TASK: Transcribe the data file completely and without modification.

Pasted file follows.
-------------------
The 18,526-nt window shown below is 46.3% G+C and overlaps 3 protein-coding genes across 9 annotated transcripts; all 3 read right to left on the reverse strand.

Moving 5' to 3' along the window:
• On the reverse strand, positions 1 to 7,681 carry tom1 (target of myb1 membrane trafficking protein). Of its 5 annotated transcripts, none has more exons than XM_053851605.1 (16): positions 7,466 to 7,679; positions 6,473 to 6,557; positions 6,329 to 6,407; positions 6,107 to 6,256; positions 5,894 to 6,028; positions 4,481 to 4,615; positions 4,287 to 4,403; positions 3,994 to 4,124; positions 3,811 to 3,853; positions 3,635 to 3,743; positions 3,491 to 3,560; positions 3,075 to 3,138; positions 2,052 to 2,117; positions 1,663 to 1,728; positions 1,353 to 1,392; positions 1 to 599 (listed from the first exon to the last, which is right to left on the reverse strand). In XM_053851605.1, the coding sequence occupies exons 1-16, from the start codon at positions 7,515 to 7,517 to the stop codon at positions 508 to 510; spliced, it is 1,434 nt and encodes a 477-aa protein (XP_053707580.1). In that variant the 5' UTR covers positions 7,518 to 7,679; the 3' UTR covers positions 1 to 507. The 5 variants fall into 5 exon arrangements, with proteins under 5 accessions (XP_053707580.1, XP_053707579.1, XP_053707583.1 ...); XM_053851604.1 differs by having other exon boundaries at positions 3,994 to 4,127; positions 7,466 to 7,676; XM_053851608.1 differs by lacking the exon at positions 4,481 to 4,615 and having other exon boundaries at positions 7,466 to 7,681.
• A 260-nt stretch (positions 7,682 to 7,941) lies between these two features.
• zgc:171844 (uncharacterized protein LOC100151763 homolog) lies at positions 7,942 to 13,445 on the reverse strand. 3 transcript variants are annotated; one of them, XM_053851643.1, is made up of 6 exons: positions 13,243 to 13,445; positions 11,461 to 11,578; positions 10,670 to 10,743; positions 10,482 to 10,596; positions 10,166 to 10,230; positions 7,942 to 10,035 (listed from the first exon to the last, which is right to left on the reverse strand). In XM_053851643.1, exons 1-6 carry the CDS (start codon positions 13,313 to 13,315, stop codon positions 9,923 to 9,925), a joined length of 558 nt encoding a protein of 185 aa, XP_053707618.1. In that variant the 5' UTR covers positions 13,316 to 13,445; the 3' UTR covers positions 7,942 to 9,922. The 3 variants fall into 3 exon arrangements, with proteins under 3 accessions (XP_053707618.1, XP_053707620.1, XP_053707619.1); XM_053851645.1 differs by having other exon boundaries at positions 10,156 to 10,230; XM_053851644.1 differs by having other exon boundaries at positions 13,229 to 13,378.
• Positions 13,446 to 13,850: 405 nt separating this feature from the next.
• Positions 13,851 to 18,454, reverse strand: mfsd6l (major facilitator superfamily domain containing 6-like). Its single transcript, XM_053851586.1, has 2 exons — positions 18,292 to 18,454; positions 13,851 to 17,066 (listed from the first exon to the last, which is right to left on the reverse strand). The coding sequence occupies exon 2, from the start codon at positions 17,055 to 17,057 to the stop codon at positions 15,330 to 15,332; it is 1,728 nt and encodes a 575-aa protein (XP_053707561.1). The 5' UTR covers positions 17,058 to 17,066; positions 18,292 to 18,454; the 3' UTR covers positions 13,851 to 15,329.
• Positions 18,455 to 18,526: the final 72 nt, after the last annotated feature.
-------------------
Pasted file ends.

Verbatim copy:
The 18,526-nt window shown below is 46.3% G+C and overlaps 3 protein-coding genes across 9 annotated transcripts; all 3 read right to left on the reverse strand.

Moving 5' to 3' along the window:
• On the reverse strand, positions 1 to 7,681 carry tom1 (target of myb1 membrane trafficking protein). Of its 5 annotated transcripts, none has more exons than XM_053851605.1 (16): positions 7,466 to 7,679; positions 6,473 to 6,557; positions 6,329 to 6,407; positions 6,107 to 6,256; positions 5,894 to 6,028; positions 4,481 to 4,615; positions 4,287 to 4,403; positions 3,994 to 4,124; positions 3,811 to 3,853; positions 3,635 to 3,743; positions 3,491 to 3,560; positions 3,075 to 3,138; positions 2,052 to 2,117; positions 1,663 to 1,728; positions 1,353 to 1,392; positions 1 to 599 (listed from the first exon to the last, which is right to left on the reverse strand). In XM_053851605.1, the coding sequence occupies exons 1-16, from the start codon at positions 7,515 to 7,517 to the stop codon at positions 508 to 510; spliced, it is 1,434 nt and encodes a 477-aa protein (XP_053707580.1). In that variant the 5' UTR covers positions 7,518 to 7,679; the 3' UTR covers positions 1 to 507. The 5 variants fall into 5 exon arrangements, with proteins under 5 accessions (XP_053707580.1, XP_053707579.1, XP_053707583.1 ...); XM_053851604.1 differs by having other exon boundaries at positions 3,994 to 4,127; positions 7,466 to 7,676; XM_053851608.1 differs by lacking the exon at positions 4,481 to 4,615 and having other exon boundaries at positions 7,466 to 7,681.
• A 260-nt stretch (positions 7,682 to 7,941) lies between these two features.
• zgc:171844 (uncharacterized protein LOC100151763 homolog) lies at positions 7,942 to 13,445 on the reverse strand. 3 transcript variants are annotated; one of them, XM_053851643.1, is made up of 6 exons: positions 13,243 to 13,445; positions 11,461 to 11,578; positions 10,670 to 10,743; positions 10,482 to 10,596; positions 10,166 to 10,230; positions 7,942 to 10,035 (listed from the first exon to the last, which is right to left on the reverse strand). In XM_053851643.1, exons 1-6 carry the CDS (start codon positions 13,313 to 13,315, stop codon positions 9,923 to 9,925), a joined length of 558 nt encoding a protein of 185 aa, XP_053707618.1. In that variant the 5' UTR covers positions 13,316 to 13,445; the 3' UTR covers positions 7,942 to 9,922. The 3 variants fall into 3 exon arrangements, with proteins under 3 accessions (XP_053707618.1, XP_053707620.1, XP_053707619.1); XM_053851645.1 differs by having other exon boundaries at positions 10,156 to 10,230; XM_053851644.1 differs by having other exon boundaries at positions 13,229 to 13,378.
• Positions 13,446 to 13,850: 405 nt separating this feature from the next.
• Positions 13,851 to 18,454, reverse strand: mfsd6l (major facilitator superfamily domain containing 6-like). Its single transcript, XM_053851586.1, has 2 exons — positions 18,292 to 18,454; positions 13,851 to 17,066 (listed from the first exon to the last, which is right to left on the reverse strand). The coding sequence occupies exon 2, from the start codon at positions 17,055 to 17,057 to the stop codon at positions 15,330 to 15,332; it is 1,728 nt and encodes a 575-aa protein (XP_053707561.1). The 5' UTR covers positions 17,058 to 17,066; positions 18,292 to 18,454; the 3' UTR covers positions 13,851 to 15,329.
• Positions 18,455 to 18,526: the final 72 nt, after the last annotated feature.